Secret London: Part VII – The churchyard of St Ghastly Grim


St Olave, Hart Street, is an ancient church (although largely wrecked during the Blitz and now re-built) in the middle of the City. It is the burial place of its most famous neighbour, the diarist Samuel Pepys who lived and worked in a long-demolished building opposite.

The inscription above the gateway reads, Christus Vivere Mors mihi lucrum, which roughly translates as Christ lives (or Christ is life), death is my reward. The morbid sculpture work on the gateway further advances the theme with one skull wearing a victory wreath. In 1665, only seven years after the skulls were carved, and only one year before it came within a whisker of being destroyed by the Great Fire of London, 365 people were registered for burial here from the Black Death (including the unfortunate Mary Ramsay, credited with bringing the plague to London) – that would have been a person a day carried through these macabre gates in this small parish alone.

This morbid scene prompted Charles Dickens to include it in one of his books and rename it, the churchyard of Saint Ghastly Grim…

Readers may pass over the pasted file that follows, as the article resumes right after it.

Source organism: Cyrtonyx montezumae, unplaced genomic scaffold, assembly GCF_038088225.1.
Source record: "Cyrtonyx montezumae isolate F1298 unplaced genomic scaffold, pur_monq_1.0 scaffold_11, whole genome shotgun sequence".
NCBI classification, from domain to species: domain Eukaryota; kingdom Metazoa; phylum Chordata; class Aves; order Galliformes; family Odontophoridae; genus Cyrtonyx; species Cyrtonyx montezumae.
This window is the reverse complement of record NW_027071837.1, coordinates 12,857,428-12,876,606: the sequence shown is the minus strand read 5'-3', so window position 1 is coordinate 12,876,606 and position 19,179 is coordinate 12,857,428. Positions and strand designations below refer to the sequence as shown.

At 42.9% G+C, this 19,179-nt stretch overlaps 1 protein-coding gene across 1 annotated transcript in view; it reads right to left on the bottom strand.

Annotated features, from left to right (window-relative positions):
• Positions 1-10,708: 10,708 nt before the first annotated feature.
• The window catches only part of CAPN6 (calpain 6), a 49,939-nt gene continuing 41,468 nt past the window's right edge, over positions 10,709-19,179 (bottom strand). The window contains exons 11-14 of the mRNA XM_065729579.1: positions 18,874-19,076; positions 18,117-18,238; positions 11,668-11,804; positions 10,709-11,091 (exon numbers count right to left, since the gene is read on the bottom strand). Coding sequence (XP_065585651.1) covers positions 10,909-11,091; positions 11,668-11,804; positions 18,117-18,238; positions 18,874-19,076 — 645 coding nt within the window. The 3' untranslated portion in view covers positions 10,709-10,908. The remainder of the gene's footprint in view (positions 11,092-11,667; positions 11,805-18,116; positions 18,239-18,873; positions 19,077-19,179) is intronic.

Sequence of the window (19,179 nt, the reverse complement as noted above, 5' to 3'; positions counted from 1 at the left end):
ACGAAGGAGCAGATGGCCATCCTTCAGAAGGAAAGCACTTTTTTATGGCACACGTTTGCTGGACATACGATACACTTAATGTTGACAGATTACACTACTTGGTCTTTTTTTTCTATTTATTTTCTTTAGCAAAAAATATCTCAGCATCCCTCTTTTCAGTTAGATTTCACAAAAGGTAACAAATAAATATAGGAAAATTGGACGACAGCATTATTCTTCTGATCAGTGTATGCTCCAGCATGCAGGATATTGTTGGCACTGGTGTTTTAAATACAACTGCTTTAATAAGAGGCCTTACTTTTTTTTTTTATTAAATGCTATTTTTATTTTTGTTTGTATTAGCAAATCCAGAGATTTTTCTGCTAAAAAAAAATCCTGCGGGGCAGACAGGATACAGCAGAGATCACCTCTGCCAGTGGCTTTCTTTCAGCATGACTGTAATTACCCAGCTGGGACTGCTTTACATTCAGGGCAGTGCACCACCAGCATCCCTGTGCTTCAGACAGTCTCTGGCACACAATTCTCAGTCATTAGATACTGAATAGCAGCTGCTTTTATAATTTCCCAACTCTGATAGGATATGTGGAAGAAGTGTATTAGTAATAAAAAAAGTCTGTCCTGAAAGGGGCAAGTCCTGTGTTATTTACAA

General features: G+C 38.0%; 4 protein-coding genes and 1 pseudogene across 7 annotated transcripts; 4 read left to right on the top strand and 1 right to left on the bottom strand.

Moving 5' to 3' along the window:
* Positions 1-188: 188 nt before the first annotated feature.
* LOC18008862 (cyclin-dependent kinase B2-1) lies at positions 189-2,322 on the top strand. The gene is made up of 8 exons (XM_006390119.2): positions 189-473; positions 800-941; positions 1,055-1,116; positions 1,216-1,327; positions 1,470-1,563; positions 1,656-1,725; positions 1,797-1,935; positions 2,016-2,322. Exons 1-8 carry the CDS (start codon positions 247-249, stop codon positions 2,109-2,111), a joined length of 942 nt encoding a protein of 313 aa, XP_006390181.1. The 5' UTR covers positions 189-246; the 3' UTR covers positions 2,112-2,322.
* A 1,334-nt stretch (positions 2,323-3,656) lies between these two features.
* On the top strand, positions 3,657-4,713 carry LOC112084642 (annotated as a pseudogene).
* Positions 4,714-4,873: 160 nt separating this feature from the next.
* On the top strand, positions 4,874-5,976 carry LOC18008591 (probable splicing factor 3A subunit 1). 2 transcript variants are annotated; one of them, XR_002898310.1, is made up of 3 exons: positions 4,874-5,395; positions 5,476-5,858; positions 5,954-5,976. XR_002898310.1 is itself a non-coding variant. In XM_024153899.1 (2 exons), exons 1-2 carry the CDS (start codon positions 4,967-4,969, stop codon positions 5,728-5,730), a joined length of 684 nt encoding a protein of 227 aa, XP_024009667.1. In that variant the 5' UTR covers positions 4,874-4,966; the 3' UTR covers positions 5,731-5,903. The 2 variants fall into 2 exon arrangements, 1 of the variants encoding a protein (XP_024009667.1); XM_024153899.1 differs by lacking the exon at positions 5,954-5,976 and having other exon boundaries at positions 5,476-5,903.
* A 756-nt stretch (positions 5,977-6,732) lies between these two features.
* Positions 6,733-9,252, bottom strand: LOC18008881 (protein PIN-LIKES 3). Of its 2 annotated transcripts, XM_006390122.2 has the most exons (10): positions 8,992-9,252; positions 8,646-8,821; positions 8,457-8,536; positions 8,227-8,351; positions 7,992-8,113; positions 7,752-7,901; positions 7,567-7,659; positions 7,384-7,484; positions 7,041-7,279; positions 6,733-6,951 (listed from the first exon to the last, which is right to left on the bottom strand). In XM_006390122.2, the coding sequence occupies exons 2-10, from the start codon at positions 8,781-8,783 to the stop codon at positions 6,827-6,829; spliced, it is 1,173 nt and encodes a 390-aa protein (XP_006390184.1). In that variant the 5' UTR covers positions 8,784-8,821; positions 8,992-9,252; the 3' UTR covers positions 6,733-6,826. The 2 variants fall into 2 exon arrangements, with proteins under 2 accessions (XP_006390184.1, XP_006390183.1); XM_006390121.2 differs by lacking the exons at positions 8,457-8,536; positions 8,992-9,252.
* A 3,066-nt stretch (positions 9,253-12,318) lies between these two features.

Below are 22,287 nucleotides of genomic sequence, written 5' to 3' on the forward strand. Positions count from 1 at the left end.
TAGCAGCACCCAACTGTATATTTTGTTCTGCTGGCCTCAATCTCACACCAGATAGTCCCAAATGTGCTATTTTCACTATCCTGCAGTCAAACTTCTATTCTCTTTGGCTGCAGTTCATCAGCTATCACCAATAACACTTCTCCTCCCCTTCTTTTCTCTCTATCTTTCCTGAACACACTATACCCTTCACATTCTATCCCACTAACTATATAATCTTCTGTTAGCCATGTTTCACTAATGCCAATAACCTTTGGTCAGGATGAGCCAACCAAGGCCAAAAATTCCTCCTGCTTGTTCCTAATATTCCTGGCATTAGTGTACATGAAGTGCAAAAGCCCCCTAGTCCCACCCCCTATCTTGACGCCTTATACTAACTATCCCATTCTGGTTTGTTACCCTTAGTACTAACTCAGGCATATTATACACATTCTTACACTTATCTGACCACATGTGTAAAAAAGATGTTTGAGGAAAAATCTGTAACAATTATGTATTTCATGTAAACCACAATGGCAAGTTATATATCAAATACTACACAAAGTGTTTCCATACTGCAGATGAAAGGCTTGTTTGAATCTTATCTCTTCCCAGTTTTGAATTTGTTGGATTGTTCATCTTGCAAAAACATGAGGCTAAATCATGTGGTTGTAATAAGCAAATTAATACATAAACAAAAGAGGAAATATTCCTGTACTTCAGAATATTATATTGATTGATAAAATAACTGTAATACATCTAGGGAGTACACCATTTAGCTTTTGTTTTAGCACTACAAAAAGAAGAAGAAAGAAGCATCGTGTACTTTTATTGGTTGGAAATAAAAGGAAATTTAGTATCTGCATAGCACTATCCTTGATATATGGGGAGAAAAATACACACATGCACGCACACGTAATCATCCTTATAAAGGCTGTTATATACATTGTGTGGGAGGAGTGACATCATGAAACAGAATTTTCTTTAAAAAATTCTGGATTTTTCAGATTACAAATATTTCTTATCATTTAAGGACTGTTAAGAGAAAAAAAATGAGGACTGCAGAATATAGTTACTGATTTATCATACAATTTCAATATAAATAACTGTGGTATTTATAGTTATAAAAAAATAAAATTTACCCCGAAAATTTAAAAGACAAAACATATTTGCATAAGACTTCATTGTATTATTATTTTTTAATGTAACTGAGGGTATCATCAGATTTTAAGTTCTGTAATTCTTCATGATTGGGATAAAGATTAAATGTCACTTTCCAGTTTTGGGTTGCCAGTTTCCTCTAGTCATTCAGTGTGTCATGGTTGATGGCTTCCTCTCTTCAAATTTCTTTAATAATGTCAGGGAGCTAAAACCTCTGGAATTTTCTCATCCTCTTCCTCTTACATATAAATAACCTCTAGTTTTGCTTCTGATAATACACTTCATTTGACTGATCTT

“One of my best beloved churchyards, I call the churchyard of Saint Ghastly Grim; touching what men in general call it, I have no information. It lies at the heart of the City, and the Blackwall Railway shrieks at it daily. It is a small small churchyard, with a ferocious, strong, spiked iron gate, like a jail. This gate is ornamented with skulls and cross-bones, larger than the life, wrought in stone; but it likewise came into the mind of Saint Ghastly Grim, that to stick iron spikes a-top of the stone skulls, as though they were impaled, would be a pleasant device. Therefore the skulls grin aloft horribly, thrust through and through with iron spears. Hence, there is attraction of repulsion for me in Saint Ghastly Grim, and, having often contemplated it in the daylight and the dark, I once felt drawn towards it in a thunderstorm at midnight. ‘Why not?’ I said, in self-excuse. ‘I have been to see the Colosseum by the light of the moon; is it worse to go to see Saint Ghastly Grim by the light of the lightning?’ I repaired to the Saint in a hackney cab, and found the skulls most effective, having the air of a public execution, and seeming, as the lightning flashed, to wink and grin with the pain of the spikes. Having no other person to whom to impart my satisfaction, I communicated it to the driver. So far from being responsive, he surveyed me–he was naturally a bottled-nosed, red-faced man–with a blanched countenance. And as he drove me back, he ever and again glanced in over his shoulder through the little front window of his carriage, as mistrusting that I was a fare originally from a grave in the churchyard of Saint Ghastly Grim, who might have flitted home again without paying.” – Charles Dickens, The Uncommercial Traveller

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